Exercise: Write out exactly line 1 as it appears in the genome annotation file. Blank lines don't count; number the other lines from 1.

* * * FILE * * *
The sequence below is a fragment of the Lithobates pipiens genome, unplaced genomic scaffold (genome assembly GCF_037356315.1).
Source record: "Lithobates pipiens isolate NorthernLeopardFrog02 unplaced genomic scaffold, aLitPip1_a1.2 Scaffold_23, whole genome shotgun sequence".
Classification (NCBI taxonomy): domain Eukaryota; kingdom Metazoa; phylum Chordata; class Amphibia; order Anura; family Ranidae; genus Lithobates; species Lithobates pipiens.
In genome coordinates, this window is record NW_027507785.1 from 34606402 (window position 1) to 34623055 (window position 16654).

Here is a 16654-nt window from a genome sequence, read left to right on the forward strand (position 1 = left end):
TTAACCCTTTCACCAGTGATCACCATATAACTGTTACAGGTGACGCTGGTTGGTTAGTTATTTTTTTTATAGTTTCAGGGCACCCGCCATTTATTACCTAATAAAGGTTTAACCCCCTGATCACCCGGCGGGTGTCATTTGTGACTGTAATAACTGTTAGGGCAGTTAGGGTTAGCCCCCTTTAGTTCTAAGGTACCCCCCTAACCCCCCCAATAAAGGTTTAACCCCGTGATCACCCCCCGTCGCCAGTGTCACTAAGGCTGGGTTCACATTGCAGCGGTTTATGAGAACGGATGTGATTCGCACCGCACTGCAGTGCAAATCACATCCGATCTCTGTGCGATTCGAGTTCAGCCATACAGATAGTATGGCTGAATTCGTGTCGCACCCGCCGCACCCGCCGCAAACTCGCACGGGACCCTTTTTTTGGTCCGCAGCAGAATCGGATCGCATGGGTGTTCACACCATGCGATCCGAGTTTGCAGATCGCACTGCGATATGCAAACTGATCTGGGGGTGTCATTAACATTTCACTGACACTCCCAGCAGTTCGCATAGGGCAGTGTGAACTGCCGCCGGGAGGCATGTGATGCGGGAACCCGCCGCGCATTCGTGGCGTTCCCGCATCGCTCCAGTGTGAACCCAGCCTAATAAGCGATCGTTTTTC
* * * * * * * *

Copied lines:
The sequence below is a fragment of the Lithobates pipiens genome, unplaced genomic scaffold (genome assembly GCF_037356315.1).